Improving health record quality in general practice

Why quality matters

General practice patient health records have a number of primary and secondary purposes (Box 1), but above all, their purpose is to support safe, effective and appropriate care for individual patients and practice populations. The quality of health records kept by general practices – including how complete they are, their accuracy and legibility – is therefore critical. This is even more the case as patient health records are increasingly shared with other health practitioners and services (refer to ‘Expect to share’, below).

High-quality health records facilitate:

  • safe clinical decision making
  • effective communication between health professionals
  • trusting partnerships with patients
  • coordination and continuity of care.

In addition to facilitating care, high-quality health records also provide evidence of care. Doctors who face medico-legal claims will have a better case if their records are complete and demonstrate comprehensive care of their patient.

The way general practice health records are created and used is changing (Figure 1). Many practices are multidisciplinary, patients may be on shared care plans, and from late 2018, all Australians known to Medicare and the Department of Veterans’ Affairs will automatically have a My Health Record created for them, unless they choose to opt out.

GPs are therefore no longer producing health records only for the benefit of themselves or their immediate colleagues, and the assumption of all GPs in a practice should be that at some point, the information they enter into a patient’s health record will be shared. A patient’s health record might be used by a range of health professionals and services to provide healthcare; it might be accessed by patients themselves, or required by third parties (eg for medico-legal purposes).

To be fit for sharing, patient health records therefore need to be of the highest possible quality.

Box 1. Primary and secondary purposes of health records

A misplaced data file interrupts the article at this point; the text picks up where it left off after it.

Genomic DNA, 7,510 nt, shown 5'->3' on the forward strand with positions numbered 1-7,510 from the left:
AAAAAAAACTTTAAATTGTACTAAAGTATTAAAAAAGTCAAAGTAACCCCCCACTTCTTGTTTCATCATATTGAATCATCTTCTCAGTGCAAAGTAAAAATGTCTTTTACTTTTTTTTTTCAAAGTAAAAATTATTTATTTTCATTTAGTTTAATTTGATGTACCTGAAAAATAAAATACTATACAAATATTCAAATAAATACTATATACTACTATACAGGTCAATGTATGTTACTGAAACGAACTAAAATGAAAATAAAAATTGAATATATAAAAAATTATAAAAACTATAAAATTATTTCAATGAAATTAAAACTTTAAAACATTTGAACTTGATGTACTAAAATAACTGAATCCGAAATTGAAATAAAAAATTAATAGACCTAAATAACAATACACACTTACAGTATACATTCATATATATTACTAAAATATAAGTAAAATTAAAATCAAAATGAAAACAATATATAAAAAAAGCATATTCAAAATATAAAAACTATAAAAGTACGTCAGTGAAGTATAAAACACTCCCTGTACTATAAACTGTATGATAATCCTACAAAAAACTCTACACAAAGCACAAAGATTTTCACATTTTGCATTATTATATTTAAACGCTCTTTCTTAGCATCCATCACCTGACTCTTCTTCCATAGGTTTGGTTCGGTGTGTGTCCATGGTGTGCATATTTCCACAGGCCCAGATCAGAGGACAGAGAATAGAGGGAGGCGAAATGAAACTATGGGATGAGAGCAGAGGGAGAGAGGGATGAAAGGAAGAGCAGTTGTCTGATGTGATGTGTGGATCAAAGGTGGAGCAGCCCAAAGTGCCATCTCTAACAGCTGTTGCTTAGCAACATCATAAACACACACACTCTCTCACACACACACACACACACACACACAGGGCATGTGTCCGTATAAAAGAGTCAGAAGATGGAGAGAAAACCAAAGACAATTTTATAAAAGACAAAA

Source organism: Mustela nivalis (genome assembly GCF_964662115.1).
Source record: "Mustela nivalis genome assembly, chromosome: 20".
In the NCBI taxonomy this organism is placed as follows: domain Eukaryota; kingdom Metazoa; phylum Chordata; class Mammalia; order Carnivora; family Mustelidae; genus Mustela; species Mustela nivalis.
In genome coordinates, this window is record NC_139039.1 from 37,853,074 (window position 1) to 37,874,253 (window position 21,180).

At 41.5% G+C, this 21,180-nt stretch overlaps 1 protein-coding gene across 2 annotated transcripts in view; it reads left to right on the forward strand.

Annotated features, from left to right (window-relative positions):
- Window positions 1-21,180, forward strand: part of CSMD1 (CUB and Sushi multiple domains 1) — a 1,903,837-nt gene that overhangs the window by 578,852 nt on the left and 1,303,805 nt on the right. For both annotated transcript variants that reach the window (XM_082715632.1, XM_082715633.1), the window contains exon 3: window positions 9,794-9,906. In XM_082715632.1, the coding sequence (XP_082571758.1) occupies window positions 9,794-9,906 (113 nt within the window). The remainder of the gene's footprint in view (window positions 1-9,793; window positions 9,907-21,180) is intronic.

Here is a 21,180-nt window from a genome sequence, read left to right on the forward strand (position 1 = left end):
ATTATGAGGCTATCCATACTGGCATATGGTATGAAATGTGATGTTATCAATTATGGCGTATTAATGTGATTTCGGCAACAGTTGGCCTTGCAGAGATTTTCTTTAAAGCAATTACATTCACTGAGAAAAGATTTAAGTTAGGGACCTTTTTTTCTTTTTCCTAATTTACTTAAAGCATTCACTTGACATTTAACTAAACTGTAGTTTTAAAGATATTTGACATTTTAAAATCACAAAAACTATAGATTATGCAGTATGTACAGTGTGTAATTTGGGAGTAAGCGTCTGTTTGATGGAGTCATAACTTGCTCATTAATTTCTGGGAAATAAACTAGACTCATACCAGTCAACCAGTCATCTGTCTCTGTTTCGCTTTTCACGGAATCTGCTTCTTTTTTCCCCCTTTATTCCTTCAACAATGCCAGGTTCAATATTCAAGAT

Health records may serve multiple primary and secondary purposes.

Primary purposes include:

  • helping GPs make decisions about patient care, by providing a structure for thoughts and a record of previous consultations
  • recording consultations provided by a range of health professionals to facilitate safe and effective care for patients and practice populations
  • providing a source of information to be shared appropriately with other health professionals to facilitate safe and effective care
  • providing a source of information to be shared with patients to facilitate a partnership in healthcare based on trust and respect.

Secondary purposes include:

  • a tool for education, training and professional development
  • a source of health information for clinical audits and quality improvement initiatives
  • a source of health information to support the planning, commissioning, coordination and governance of primary healthcare services a potential source of data for approved research
  • evidence for medico-legal purposes.

How use of general practice health records is changing

Figure 1.

How use of general practice health records is changing


Currently, Australian general practice records are transitioning from locally held electronic health records, where some information is shared within a practice, to shared electronic health records, where local clinical information might be used by a range of healthcare providers.


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